The jurors picked by the end of the day's proceedings came from a pool of more than 220 prospective jurors, 40 of whom still awaited individual questioning, the Pittsburgh Post-Gazette reported.
WHTM-TV reported the jurors selected so far included five men and four women. Twelve jurors and four alternates will be picked.
The Harrisburg TV station said Senior Judge John Cleland underscored the jury's responsibility.
"They have justice in their hands," he said. "They are the protectors of democracy. The government cannot imprison anyone unless they say it's OK."
Sandusky, who is charged with 52 counts of sexually abusing 10 boys over 15 years, was present for the questioning and selection of the jury, the Centre Daily Times of State College, Pa., reported.
Potential jurors received instructions from Cleland before attorneys begin interviewing them at the courthouse in Bellefonte, about 10 miles northeast of State College, Penn State's location.
Twenty potential jurors were sent home after questioning Tuesday. Among those not selected were a mother of three young sons who said she didn't think she could be fair, a man who said he knew a party in the case and a man who volunteered with the children's charity Sandusky founded, the Post-Gazette reported.
Opening statements in the trial are scheduled for Monday.
The jury selection started a day after Pennsylvania's top court denied Sandusky's 11th-hour bid to delay the start of his child sex-abuse trial.
The state's Supreme Court ruled against an "Emergency Application for Extraordinary Relief" filed by the former Penn State defensive coordinator, who has tried for months to stop, postpone or limit the case.
In a "per curiam" decision reflecting the unanimous but unsigned collective decision of the court's seven justices, the court Monday denied the delay without fuller explanation.
Sandusky lawyer Joseph Amendola had asked for the delay, arguing that two experts -- a jury consultant and a mental health professional -- were not ready; an investigator would be having surgery; two potential defense witnesses would be unavailable because they exercised their Fifth Amendment right to avoid self-incrimination, and the defense did not have enough time to review all the evidence.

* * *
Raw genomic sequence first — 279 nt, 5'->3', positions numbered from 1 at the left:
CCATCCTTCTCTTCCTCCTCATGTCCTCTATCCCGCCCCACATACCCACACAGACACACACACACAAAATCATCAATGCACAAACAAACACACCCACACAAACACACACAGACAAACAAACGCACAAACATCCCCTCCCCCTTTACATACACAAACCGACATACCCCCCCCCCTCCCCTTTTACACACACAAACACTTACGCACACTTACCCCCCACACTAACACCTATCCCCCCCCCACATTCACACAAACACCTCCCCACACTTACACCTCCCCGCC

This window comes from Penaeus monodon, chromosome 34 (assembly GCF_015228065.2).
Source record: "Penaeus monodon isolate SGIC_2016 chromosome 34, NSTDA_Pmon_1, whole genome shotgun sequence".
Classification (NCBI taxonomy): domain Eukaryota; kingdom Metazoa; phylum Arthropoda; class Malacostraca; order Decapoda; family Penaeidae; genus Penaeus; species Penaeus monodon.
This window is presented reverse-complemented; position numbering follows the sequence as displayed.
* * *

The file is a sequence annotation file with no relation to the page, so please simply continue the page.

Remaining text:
Sandusky, arrested Nov. 5, allegedly met the boys he is accused of sexually abusing through the Second Mile children's charity he founded.
Some of the alleged assaults occurred on the Penn State campus.
Sandusky, 68, denies all the allegations.
His arrest engulfed the Penn State football program in scandal and led to the firing of renowned head Coach Joe Paterno for "failure of leadership"
Also ousted was Graham Spanier, Penn State's longtime president.
Mike McQueary, a former Penn State quarterback who became an assistant coach, testified before a grand jury he had told Paterno about an alleged sexual-abuse incident he witnessed in a Penn State locker room.
Paterno reported it to his superiors but not to police.
Prosecutors have not said whether McQueary will be called to testify.
Paterno -- who led the Penn State Nittany Lions for nearly 46 years and held a record 409 victories by an NCAA Division I football bowl subdivision -- died of lung cancer Jan. 22 at age 85.
In a separate ruling, Cleland said Monday Sandusky's accusers -- several of whom are now adults -- must use their real names when testifying. He also said reporters could not send Twitter messages or blog from the courtroom.
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